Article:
Dougherty et al v. Dupes et al, No. 1:2017cv01541 - Document 142 (M.D. Pa. 2018)

Court Description: MEMORANDUM OPINION (Order to follow as separate docket entry)Signed by Honorable Joy Flowers Conti on 08/15/2018. (jw)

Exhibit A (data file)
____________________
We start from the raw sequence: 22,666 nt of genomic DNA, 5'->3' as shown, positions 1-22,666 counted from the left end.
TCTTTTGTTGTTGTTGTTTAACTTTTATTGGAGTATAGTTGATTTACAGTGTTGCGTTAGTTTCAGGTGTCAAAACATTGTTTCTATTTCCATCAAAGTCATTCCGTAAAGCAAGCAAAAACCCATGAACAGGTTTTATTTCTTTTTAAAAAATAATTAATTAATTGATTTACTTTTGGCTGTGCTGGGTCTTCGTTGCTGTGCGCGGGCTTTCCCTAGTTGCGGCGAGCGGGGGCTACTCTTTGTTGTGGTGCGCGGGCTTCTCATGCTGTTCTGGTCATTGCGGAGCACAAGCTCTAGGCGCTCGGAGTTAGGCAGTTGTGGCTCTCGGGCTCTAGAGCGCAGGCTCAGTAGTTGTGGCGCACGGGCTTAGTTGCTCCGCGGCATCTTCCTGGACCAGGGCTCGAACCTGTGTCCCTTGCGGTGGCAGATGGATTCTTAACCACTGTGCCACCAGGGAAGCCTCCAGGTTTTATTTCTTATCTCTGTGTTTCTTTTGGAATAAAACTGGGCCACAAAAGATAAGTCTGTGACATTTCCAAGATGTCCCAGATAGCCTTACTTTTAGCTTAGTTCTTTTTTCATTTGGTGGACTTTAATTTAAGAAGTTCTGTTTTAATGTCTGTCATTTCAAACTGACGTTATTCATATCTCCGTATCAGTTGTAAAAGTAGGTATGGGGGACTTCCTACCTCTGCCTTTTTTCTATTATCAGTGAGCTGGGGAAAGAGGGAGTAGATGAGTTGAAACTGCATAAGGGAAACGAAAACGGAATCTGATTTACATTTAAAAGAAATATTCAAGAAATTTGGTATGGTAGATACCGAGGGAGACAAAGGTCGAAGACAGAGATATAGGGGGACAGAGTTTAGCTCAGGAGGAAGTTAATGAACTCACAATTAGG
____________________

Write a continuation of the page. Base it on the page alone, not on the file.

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Dougherty et al v. Dupes et al Doc. 142 IN THE UNITED STATES DISTRICT COURT FOR THE MIDDLE DISTRICT OF PENNSYLVANIA KEITH DOUGHERTY, et. al, Plaintiffs, v. JARED DUPES, et. al, Defendants. ) ) ) ) ) ) ) ) ) Civil Action No. 1:17-CV-01541-JFC MEMORANDUM OPINION CONTI, Chief District Judge of the United States District Court for the Western District of Pennsylvania1 I. Factual History Pending before the court is the motion, (ECF No. 72), filed by plaintiff Keith Dougherty (“Dougherty”) for reconsideration of the court's March 2, 2018 orders docketed at ECF Nos. 70 and 71,2 as well as his motion to strike, (ECF No. 74), the March 2, 2018 order docketed at ECF No. 70. Dougherty filed a brief in support of the motion for reconsideration, (ECF No. 73), and a brief in support of the motion to strike, (ECF No. 75), although the brief in support of the motion to strike does not actually address the court’s March 2, 2018 order docketed at ECF No. 70, but makes argument, as is made in numerous other documents as well as in other similar cases, that the court has no ability to enter orders in this case other than the entry of default against the defendants and in his favor. See, e.g. (ECF No. 75 at 5); Dougherty v. Advanced 1 On November 1, 2017, this matter was assigned to the undersigned by Order of Designation of the United States Court of Appeals for the Third Circuit. (ECF No. 27). 2 Dougherty’s motion at ECF No. 72 cites to ECF No. 71, (ECF No. 72 at 1), and his brief cites to ECF No. 70. (ECF No. 73 at 2). 1 Dockets.Justia.com Wings LLP, 611 F. App’x 752, 753 (3d Cir. 2015) (acknowledging Dougherty’s argument that the district court lacks jurisdiction to deny his motion for default has been squarely rejected by the appellate court); In re Dougherty, 563 F. App’x 96, 98 (3d Cir. 2014) (rejecting flatly argument by Dougherty that the district court somehow lacks “jurisdiction” to deny default against a defendant who had not been served and further pointing out the district court also would have discretion to deny default otherwise). Dougherty proceeded in this action on his own behalf and attempted to proceed on behalf of Brent Frey, Erica Frey, and R. Michael Best (collectively the “co-plaintiffs”) by appending their names and purported electronic signatures to the complaint and other filings. See, e.g. (ECF Nos. 1-1 at 2; 9 at 10). On March 2, 2018, this court entered an order that all communication by Dougherty with the court be through filings on the docket. (ECF No. 70). The court also entered an order on that date, (ECF No. 71), providing that: Brent Frey, Erica Frey, and R. Michael Best denoted as coplaintiffs on Dougherty’s complaint were dismissed from this action as co-plaintiffs and that if these co-plaintiffs “intend to become plaintiffs in this action, they must each sign the complaint and file with the court the signed complaint with an affidavit indicating that they wish to be plaintiffs in this action, they have signed the complaint, and they are aware of the requirements of Federal Rule of Civil Procedure 11.” (ECF No. 71 at 2). None of these co-plaintiffs took any of the required steps to become plaintiffs in this action as the court directed. The court’s March 2, 2018 order entered at ECF No. 71 stated that 1) Dougherty shall not file any documents electronically or otherwise purporting to be on behalf of anyone other than Keith Dougherty; 2) any documents filed by Dougherty electronically or otherwise purporting to be filed by him on behalf of anyone other than Dougherty shall be stricken; and 3) any 2 documents filed on behalf of a party not registered for CM/ECF filing but containing the party’s purported electronic signature also shall be stricken. In that order the court further explained that Dougherty was not an attorney licensed to represent other individuals. Yet, the numerous filings by him contained the electronic signature of Brent Frey, Erica Frey, and R. Michael Best who were individuals purported to be co-plaintiffs, and are not registered as CM/ECF registrants in the United States District Court for the Middle District of Pennsylvania, and had not signed the complaint as required by Federal Rule of Civil Procedure 11(a). The court observed that Dougherty was well aware that he cannot proceed on behalf of other plaintiffs, and explicitly indicated that the other purported co-plaintiffs in this action must appear through counsel or appear for themselves. (ECF No. 71 at 2) (citing Dougherty v. Snyder, Civ. Act. No. 1:CV-101071 (M.D. Pa. Nov. 5, 2010) (ECF No. 68), and Dougherty v. Snyder, Civ. Act. No. 1:CV-101071, 2011 WL 292236, at *14 n. 28 (M.D. Pa. Jan. 25, 2011), aff’d, 469 F. App’x 71 (3d Cir. 2012)). II. Standard of Review As explained in Qazizadeh v. Pinnacle Health System, 214 F. Supp. 3d 292, 295 (M.D. Pa. 2016), the standard for reconsideration of an interlocutory order, as opposed to a final order or judgment, differs. See Linhart v. Zitelli & Brodland, P.C., 2011 WL 5188061, at *1-2 (W.D. Pa. Nov. 1, 2011) (distinguishing between both kinds of orders). For example, a court when deciding a motion to alter or amend under Federal Rule of Civil Procedure 59(e) applies a more stringent standard requiring a change in controlling law, previously unavailable or “new” evidence, or the need for the court to correct a clear legal error or prevent manifest injustice. 3 Qazizadeh, 214 F. Supp. 3d at 295 (citing Max's Seafood Café ex rel. Lou–Ann, Inc. v. Quinteros, 176 F.3d 669, 677 (3d Cir. 1999)). Where the motion for reconsideration does not relate to a final order or judgment, reconsideration “may be had even if the movant cannot show an intervening change in controlling law, the availability of new evidence that was not available when the court issued the underlying order, or the need to correct a clear error of law or fact or to prevent manifest injustice.” Qazizadeh, 214 F. Supp. 3d at 295. Instead, the “vehicle for reconsideration, then, is [Federal Rule of Civil Procedure] 54 which provides that until [the court] finally adjudicate[s] all claims as to all parties, [it] retains the discretion to modify any earlier order.” Confer v. Custom Eng'g Co. Emp. Health Benefit Plan, 760 F. Supp. 75, 77 (W.D. Pa. 1991); FED. R. CIV. P. 54(b) (“any order or other decision, however designated, that adjudicates fewer than all the claims or the rights and liabilities of fewer than all the parties . . . may be revised at any time before the entry of judgment adjudicating all the claims and all the parties’ rights and liabilities.”). Thus, the court may permit reconsideration prior to entry of final judgment adjudicating all the claims whenever consonant with justice to do so. Qazizadeh, 214 F. Supp. 3d at 295. Before the court revisits an interlocutory order the movant must establish good cause for the reconsideration, Confer, 760 F. Supp. at 77, because, as with a motion for reconsideration of a final order, motion for reconsideration of an interlocutory order is not a means to reargue matters already disposed of with respect to which there is “disagreement between the Court and the litigant.” Ogden v. Keystone Residence, 226 F. Supp. 2d 588, 606 (M.D. Pa. 2002) (citation omitted); Kropa v. Cabot Oil & Gas Corp., 716 F. Supp. 2d 375, 378 (M.D. Pa. 2010) (reconsideration does not provide a second bite at the apple). A motion for reconsideration is not 4 a means “to raise new arguments or evidence that could have been proffered prior to the issuance of the order in question.” Langston v. Hershey Medical Center, Case No. 1:15-CV-2027, 2016 WL 6780702, at *2 (M.D. Pa. Nov. 16, 2016). III. Analysis Dougherty’s motion for reconsideration and brief do not present any discernable, much less valid, argument for reconsideration of the court’s March 2, 2018 orders, and therefore the motion will be denied. Much of the filings with respect to these motions is undecipherable, rambling, unintelligible and quite simply presented in a near impossible to understand stream of consciousness style. See Best v. U.S. Foods Inc. De. Div., 612 F. App’x 636, 637 (3d Cir. 2015); Dougherty v. Adams-Dougherty, Civ. Action No. 15-8541, 2017 WL 5179534, at *2 (D. N.J. Nov. 8, 2017); Dougherty v. Advanced Wings, LLC, Civ. Action No. 1:13-cv-447, 2013 WL 4041589, at *3 (M.D. Pa. Aug. 7, 2013). To the extent Dougherty seeks to challenge rulings made with respect to the rights or interests of others, namely the persons delineated as coplaintiffs by him, he lacks standing to assert their interests and claims. Dougherty v. Carlisle Transp. Products, Inc., 622 F. App’x 191, 192 (3d Cir. 2015). The “motion” for reconsideration itself is titled on the docket entry as “Motion for Reconsideration Electronic Signatures Act.” See Docket Entry for ECF No. 72. Dougherty also filed what is noted on the docket by him as a “Brief in Support Electronic Signatures Act,” see Docket Entry for ECF No. 73, which the court construes as also related to the motion for reconsideration. Dougherty’s reliance on the Electronic Signatures in Global and National Commerce Act (the “ESIGN Act” or “Act”), 15 U.S.C. § 7001-7031, as a basis for 5 reconsideration of the court’s March 2, 2018 orders is misplaced. The ESIGN act governs ecommerce and does not dictate any rule with respect to electronic signatures in filings in the CM/ECF system in federal court. The ESIGN Act provides, in part: (a) In general Notwithstanding any statute, regulation, or other rule of law (other than this subchapter and subchapter II), with respect to any transaction in or affecting interstate or foreign commerce— (1) a signature, contract, or other record relating to such transaction may not be denied legal effect, validity, or enforceability solely because it is in electronic form; and (2) a contract relating to such transaction may not be denied legal effect, validity, or enforceability solely because an electronic signature or electronic record was used in its formation. 15 U.S.C. § 7001(a); see Jonathan E. Stern, The Electronic Signatures in Global and National Commerce Act, 16 Berkeley Tech. L.J. 391 (2001) (noting that e-sign “is significant for commerce in general and electronic commerce in particular because it provides equal legal validity for electronic and paper-based agreements”) (emphasis added). Most notably, the ESIGN Act by its own terms does not apply to documents filed in federal court, providing under its “specific exceptions:” (b) Additional exceptions The provisions of section 7001 of this title shall not apply to— (1) court orders or notices, or official court documents (including briefs, pleadings, and other writings) required to be executed in connection with court proceedings. 15 U.S.C. § 7003(b); see In re Mayfield, Case No. 16-22134-D-7, 2016 WL 3958982, at *3 (Bankr. E.D. Cal. July 15, 2016) (court documents excluded under § 7003(b)); In re Grimmett, Case No. 16-01094, 2017 WL 2437231, at *11 (Bankr. D. Idaho June 5, 2017) (local court rules 6 required original “wet” signatures be obtained and maintained for documents filed with electronic signatures). Thus, the ESIGN Act does not support reconsideration. Regardless, this court has made no ruling that it would not recognize the electronic signature of parties permitted to utilize them in electronic filings with the court through the CM/ECF system; rather, the court simply indicated that only Dougherty, and not the coplaintiffs, was a registrant in the CM/ECF system permitted to file electronically with the court, and more to the point, Dougherty’s purported co-plaintiffs never filed anything with the court in this action. Instead, Dougherty filed documents ostensibly on their behalf with some of the documents containing what would be their electronic signatures. Yet, Dougherty is well aware that he is prohibited from filing with the court anything on their behalf because he is not a licensed attorney, Carlisle Transp. Products, Inc., 622 F. App’x at 191 (recognizing that Dougherty is not a licensed attorney but sometimes attempts to represent others), and ergo cannot be his co-plaintiffs’ attorney. With respect to the March 2, 2018 order at ECF No. 70, that communication to the court from Dougherty be through electronic filing only, Dougherty, is keenly aware of how to achieve electronic filing through the CM/ECF system for which he is a registrant, as fully evidenced by his voluminous filings on the docket that comprise over 123 entries and thousands of pages. Thus, the ESIGN Act would provide no conceivable support for the court’s reconsideration of its order. Dougherty cites to Pennsylvania Rules of Civil and Appellate Procedure, see (ECF No. 73 at 7-8), which are wholly inapplicable in this action purportedly brought under federal law. Hanna v. Plumer, 380 U.S. 460, 465 (1965) (federal court also applies federal procedural law 7 unless doing so in a diversity case would violate the Constitution or the Rules Enabling Act, 28 U.S.C. § 2072). Additionally, Dougherty appears to make argument, but it is not entirely clear, with respect to appeal of the court's orders, which also in no way furthers a request for reconsideration. The requirement that each party sign their own pleadings, including Dougherty and any other party intending to proceed as co-plaintiff in this action, is governed by Federal Rule of Civil Procedure 11. Rule 11 provides: (a) Signature. Every pleading, written motion, and other paper must be signed by at least one attorney of record in the attorney's name--or by a party personally if the party is unrepresented. The paper must state the signer's address, e-mail address, and telephone number. Unless a rule or statute specifically states otherwise, a pleading need not be verified or accompanied by an affidavit. The court must strike an unsigned paper unless the omission is promptly corrected after being called to the attorney's or party's attention. The court has not indicated anywhere that Dougherty did not sign his own pleading, and his attempt to challenge the court’s ruling with respect to the signatures of others is dubious. In sum, although Dougherty is not an attorney and cannot represent anyone but himself in this action, he nevertheless attempted to file through the CM/ECF system documents that purport to be filed on behalf of others, namely Brent Frey, Erica Frey, and R. Michael Best. This the court cannot allow. The court was explicit that if any of the other purported plaintiffs desired to be a plaintiff in this action, they were required by this court to a) sign the complaint; b) and file with the court the signed complaint with a signed affidavit providing that they wish to be plaintiffs in the action, that they signed the complaint and that their signature indicates they are aware of the requirements of Federal Rule of Civil Procedure 11. (ECF No. 71 at 2); accord Dougherty v. Snyder, Civ. Act. No. 1:CV-10-1071, 2011 WL 292236, at *14 n. 28 (M.D. Pa. 8 Jan. 25, 2011). None of the dismissed co-plaintiffs attempted to become plaintiffs and Dougherty cannot proceed to assert their interests. Carlisle Transp. Products, Inc., 622 F. App’x at 192 (“[n]aming Runk as a plaintiff [] would not give Dougherty standing to assert Runk’s claims”). The court presumes, based on its content, that the single page and untitled document Dougherty filed at ECF No. 77, which he titles on the docket as “Affidavit in support re Motion to Consolidate Cases Corporate SMLLC ‘defined’ Wet Signatures,” is offered additionally in support of reconsideration of the order at ECF No. 71 relating to the co-plaintiffs. That single page filed by Dougherty at ECF No. 77 purports to include the signature of R. Michael Best on a page that is similar but not identical to the last page of the complaint filed by Dougherty. When comparing the two documents, the signature page filed at ECF No. 77 by Dougherty and not filed by R. Michael Best is quite evidently not a page of the complaint filed by Dougherty in this action. Compare (ECF No. 1-1 at 2) with (ECF No. 77). To the extent Dougherty would contend this as “new evidence” it is not any new evidence that alters the court’s ruling that to become a plaintiff R. Michael Best, Erica Frey and Brent Frey would have to for themselves sign the complaint and file the signed complaint with a signed affidavit providing that they wish to be plaintiffs in the action, they signed the complaint, and they are aware of the requirements of Rule 11. Accord Snyder, 2011 WL 292236, at *14 n. 28. Because Dougherty filed the document docketed at ECF No. 77 purporting to be on behalf of R. Michael Best, the court will order it stricken in accordance with its prior order. (ECF No. 71 at 2-3). Finally, because in ECF No. 73 Dougherty also refers to ECF No. 55 and includes the 9 name of Jared Dupes on various pages, (ECF No. 73 at 3, 13), the court considers that Dougherty may, but again it is unclear, have intended by his filings at ECF Nos. 72 and 73 to assert yet another challenge to the court’s show cause order with respect to suit against Jared Dupes in his individual capacity, (ECF No. 55), which was the subject of an earlier motion by Dougherty and which the court denied. (ECF No. 59). With respect to that show cause order, the court by order dated April 6, 2018 dismissed Jared Dupes in his individual capacity as a defendant. (ECF No. 93). Dougherty offers no basis, much less any good cause for reconsideration of the order entered at ECF No. 93. The motion for reconsideration is not supported by any good cause, change in controlling law, previously unavailable or “new” evidence, or need for the court to correct clear legal error or to prevent manifest injustice. Thus, it utterly fails under any reconsideration standard. With respect to Dougherty’s motion for the court to strike its own order, (ECF No. 74), with his brief in support, (ECF No. 75), is an exercise in absurdity. In this and all other filings by Dougherty, he espouses that any ruling, statement, order or judgment with which he takes issue is somehow done ex parte3 according to him, is a fortiori improper, and requires his prior written approval to be of effect. See (ECF Nos. 74 at 2, 4, 5; 75 at 5, 9). He ends his missive with the declaration that he will only approve the empaneling of a jury or the entry of default in his favor and against defendants, despite that he never served any of the defendants with original In this motion to strike, and in other filings, Dougherty oddly characterizes the court’s orders as improper ex parte communications even though they are filed on the public electronic docket and immediately communicated thereby simultaneously to Dougherty and to others electronically registered in this case, and, quite obviously, also to the Clerk of Court responsible for the court’s docketing. Dougherty clearly misunderstands the meaning of the phrase “ex parte communication.” 10 3 process as required. See (ECF No. 92 at 27-29). The court rejects Dougherty’s position in toto. IV. Conclusion For all the foregoing reasons, as well as many others, the motion of Dougherty for reconsideration, (ECF No. 72), and his motion to strike (ECF No. 74) will be denied. An appropriate order follows. August 15, 2018 By the court: /s/ Joy Flowers Conti Joy Flowers Conti United States District Judge 11